Debates of the Senate  
1st Session, 41st Parliament, Volume 148, Issue 169
  Tuesday, June 4, 2013
 
Question: First Nations Education Funding Gap
Hon. Lillian Eva Dyck:
Honourable senators, my question today is for the Leader of the Government in the Senate.

Honourable senators, two important reports have been released on the issue of the funding inequality for on-reserve First Nation students just this spring. Both reports highlight the funding gap that exists between First Nations students that attend K to 12 schools on-reserve compared to those students that attend a provincial school. The first report, called Comparison of the DIAND Funding Formula For Education with the Saskatchewan Provincial Funding Formula, was released on March 6. It was commissioned by the Federation of Saskatchewan Indian Nations and adds to the numerous reports that show that the funding formulas themselves used by the department have led to chronic underfunding of education when compared to the Saskatchewan provincial funding formula. The report found that the funding for basic instruction and special education for First Nations schools is at least 18 per cent less than for provincial schools, and yet the department and Minister Valcourt have once again stated, as recently as April, that funding for First Nations students is comparable to or above the provincial average in Saskatchewan.

Last December, I asked the Leader of the Government in the Senate to table the funding formula used by Aboriginal Affairs and Northern Development to determine the per-student funding for on-reserve students. It has now been five months and still no answer.

I will ask my question again: In light of yet another report that clearly outlines that the funding formulas used by Aboriginal Affairs and Northern Development Canada to determine on- reserve per-student funding create a funding gap, will she now release the funding formulas used by regional Aboriginal Affairs departments to determine on-reserve per-student funding?

Hon. Marjory LeBreton (Leader of the Government): Honourable senators, I have to commend my colleague, the Honourable Bernard Valcourt, who is working extremely hard with Aboriginal leaders. He has begun the process of consultations to develop a First Nations education act because obviously it is the desire of the government and the desire of all of us to see the that Aboriginal youth are able to take advantage of all of the opportunities Canada has to offer, especially in the North and in the resource-rich areas of the country.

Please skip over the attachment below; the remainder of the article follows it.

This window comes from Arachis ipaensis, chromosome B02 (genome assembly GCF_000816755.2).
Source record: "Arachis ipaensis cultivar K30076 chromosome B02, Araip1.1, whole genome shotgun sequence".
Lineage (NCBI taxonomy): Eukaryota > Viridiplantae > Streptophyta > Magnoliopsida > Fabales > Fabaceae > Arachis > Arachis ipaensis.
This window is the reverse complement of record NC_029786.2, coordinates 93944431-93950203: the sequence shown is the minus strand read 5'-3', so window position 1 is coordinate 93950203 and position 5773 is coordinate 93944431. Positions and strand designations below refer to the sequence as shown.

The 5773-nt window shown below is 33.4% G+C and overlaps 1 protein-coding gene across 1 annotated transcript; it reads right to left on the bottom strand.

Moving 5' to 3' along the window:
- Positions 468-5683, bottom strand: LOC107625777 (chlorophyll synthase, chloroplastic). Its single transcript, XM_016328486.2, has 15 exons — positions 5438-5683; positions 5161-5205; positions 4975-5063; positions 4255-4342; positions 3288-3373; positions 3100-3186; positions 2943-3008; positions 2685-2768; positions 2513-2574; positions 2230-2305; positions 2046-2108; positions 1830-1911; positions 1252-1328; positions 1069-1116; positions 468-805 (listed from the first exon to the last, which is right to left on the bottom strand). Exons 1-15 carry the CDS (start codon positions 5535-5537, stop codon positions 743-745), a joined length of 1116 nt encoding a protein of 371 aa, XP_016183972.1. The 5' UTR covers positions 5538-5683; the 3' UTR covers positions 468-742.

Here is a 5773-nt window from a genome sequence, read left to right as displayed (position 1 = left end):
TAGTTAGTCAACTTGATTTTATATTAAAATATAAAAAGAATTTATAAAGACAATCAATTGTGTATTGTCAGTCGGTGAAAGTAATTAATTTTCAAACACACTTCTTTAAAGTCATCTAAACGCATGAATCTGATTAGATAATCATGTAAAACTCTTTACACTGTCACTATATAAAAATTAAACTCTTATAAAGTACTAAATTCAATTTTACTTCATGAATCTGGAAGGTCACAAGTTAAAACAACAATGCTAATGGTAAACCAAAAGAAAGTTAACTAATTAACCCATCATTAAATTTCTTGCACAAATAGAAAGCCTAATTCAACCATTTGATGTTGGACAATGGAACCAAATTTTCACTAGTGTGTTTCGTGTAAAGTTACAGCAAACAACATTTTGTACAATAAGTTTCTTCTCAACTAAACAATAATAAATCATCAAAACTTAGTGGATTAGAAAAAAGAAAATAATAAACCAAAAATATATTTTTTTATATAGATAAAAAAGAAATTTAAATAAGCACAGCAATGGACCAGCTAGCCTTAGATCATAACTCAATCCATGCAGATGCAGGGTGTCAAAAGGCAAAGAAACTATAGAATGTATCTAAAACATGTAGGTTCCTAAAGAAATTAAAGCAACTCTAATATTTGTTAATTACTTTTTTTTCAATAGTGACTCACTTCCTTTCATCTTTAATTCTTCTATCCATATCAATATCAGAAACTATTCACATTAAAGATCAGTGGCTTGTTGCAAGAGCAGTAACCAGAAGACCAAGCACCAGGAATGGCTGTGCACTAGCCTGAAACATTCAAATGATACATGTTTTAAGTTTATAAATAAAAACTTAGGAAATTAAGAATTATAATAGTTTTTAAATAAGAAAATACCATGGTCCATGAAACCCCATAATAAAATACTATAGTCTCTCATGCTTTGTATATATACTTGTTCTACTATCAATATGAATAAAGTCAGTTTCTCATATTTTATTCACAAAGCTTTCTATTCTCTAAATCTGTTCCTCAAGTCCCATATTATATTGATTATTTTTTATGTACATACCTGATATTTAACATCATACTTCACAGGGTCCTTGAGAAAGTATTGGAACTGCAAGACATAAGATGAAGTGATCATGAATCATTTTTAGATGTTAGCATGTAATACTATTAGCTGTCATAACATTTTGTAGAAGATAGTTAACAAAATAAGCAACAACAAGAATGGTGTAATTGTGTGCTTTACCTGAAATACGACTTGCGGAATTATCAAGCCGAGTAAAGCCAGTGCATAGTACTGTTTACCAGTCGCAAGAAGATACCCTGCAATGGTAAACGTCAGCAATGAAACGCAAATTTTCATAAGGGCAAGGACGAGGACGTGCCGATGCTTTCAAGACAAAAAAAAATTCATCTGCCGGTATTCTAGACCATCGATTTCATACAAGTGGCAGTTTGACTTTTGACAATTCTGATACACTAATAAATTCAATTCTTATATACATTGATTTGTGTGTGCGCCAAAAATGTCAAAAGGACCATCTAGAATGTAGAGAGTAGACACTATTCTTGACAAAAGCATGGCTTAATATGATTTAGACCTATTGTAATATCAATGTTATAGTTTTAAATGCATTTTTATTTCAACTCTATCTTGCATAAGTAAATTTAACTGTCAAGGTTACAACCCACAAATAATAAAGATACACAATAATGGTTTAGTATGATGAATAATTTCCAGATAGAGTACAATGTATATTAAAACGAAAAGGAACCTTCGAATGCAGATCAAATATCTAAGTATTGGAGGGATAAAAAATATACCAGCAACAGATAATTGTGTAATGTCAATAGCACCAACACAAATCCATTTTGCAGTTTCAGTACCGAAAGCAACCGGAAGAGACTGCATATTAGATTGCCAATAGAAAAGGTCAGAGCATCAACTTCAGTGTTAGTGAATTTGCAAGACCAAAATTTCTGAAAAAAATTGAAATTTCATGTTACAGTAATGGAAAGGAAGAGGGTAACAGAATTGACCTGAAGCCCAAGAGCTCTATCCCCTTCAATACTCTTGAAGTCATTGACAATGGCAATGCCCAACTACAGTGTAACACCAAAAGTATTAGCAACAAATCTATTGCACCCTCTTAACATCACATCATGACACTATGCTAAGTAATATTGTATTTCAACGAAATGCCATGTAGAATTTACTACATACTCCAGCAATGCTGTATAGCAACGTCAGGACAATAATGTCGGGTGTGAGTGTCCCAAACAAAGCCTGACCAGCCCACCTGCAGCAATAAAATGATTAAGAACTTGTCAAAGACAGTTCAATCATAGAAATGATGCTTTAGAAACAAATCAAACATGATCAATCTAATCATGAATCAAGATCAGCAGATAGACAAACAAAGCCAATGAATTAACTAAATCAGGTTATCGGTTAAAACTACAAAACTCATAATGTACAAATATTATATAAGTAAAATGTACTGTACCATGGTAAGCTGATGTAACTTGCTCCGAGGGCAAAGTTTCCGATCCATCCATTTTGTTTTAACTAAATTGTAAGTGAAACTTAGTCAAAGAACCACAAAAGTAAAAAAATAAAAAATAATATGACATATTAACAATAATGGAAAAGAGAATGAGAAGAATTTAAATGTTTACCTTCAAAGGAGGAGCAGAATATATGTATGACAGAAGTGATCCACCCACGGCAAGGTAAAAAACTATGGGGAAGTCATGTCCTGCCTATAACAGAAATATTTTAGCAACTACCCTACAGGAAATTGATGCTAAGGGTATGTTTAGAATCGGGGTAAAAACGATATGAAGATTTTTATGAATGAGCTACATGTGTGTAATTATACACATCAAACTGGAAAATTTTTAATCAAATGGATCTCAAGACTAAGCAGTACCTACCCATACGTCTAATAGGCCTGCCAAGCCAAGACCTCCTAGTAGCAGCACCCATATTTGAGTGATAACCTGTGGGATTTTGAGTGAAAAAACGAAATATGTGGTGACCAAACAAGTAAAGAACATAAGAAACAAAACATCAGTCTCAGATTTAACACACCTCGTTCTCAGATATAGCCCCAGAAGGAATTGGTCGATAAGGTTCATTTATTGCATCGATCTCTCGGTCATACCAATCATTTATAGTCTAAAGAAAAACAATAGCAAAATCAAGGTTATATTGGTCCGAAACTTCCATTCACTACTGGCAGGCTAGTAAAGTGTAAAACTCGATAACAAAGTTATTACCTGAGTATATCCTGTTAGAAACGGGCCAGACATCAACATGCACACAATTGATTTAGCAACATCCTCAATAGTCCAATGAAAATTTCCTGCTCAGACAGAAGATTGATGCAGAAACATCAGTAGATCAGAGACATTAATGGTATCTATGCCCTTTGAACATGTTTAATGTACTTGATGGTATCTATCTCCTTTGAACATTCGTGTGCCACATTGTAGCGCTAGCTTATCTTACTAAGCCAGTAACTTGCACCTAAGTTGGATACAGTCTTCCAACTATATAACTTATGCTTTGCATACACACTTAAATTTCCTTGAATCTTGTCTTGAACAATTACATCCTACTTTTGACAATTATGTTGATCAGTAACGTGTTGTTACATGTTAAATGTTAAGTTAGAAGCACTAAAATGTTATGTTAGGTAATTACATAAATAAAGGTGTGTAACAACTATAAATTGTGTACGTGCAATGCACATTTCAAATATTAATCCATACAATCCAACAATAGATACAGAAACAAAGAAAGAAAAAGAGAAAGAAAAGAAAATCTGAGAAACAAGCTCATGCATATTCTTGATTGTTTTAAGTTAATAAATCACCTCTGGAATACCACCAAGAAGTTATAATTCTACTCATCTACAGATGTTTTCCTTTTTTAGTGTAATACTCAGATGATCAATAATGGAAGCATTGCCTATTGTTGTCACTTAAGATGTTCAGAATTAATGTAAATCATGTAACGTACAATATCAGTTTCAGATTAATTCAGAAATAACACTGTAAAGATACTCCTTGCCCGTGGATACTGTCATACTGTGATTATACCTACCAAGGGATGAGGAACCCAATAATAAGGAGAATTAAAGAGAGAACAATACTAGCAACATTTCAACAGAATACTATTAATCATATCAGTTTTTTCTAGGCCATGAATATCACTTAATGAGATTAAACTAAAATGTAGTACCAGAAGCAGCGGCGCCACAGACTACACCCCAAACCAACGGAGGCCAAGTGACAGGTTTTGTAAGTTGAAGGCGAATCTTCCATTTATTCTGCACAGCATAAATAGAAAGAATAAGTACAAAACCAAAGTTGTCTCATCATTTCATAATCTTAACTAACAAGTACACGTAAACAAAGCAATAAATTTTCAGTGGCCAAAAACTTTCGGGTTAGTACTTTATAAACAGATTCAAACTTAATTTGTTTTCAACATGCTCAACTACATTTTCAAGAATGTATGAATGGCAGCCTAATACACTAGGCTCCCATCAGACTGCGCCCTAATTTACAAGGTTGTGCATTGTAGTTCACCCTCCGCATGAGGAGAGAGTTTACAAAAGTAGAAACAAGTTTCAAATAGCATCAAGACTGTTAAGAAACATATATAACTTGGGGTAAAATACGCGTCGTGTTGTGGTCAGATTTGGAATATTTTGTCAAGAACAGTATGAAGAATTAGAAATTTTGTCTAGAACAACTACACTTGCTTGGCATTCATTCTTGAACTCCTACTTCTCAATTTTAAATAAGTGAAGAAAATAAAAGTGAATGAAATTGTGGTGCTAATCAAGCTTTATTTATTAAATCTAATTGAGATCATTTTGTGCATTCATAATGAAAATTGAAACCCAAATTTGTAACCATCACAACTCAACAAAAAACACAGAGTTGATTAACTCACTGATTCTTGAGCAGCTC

We have provided new resources for new schools and programming for Aboriginal students. In Budget 2013, which is before us, we have put new resources into scholarships, bursaries and personalized jobs skills training for First Nations youth across Canada. I am sure the honourable senator will not mind me making note of the fact that her colleagues in the other place voted against these actions.

Senator Dyck: My question was will the honourable leader table the formulas used by the Department of Aboriginal Affairs and Northern Development to calculate how much funding goes to on-reserve schools? Can she answer that question?

Senator LeBreton: Though I am not party to the negotiations, obviously they are conducted by our very capable Minister of Aboriginal Affairs, the Honourable Bernard Valcourt. To the degree that it is possible, I will forward the request to Minister Valcourt and ask if he is able to provide further information to enlighten the honourable senator on these extremely important matters of Aboriginal youth and their education.

Senator Dyck: Thank you.

Ironically, this morning we heard from Vice Chief Simon Bird from the Federation of Saskatchewan Indian Nations at the Aboriginal Peoples Committee meeting and we started to talk about education. He said, not word for word, that we do not need an education act to close the funding gap. I know the honourable leader keeps saying the government is coming up with this act that is going to help things out, but he said very clearly that we do not need an education act to close the funding gap. If it was a government priority, the gap would be closed, so why is it not closed?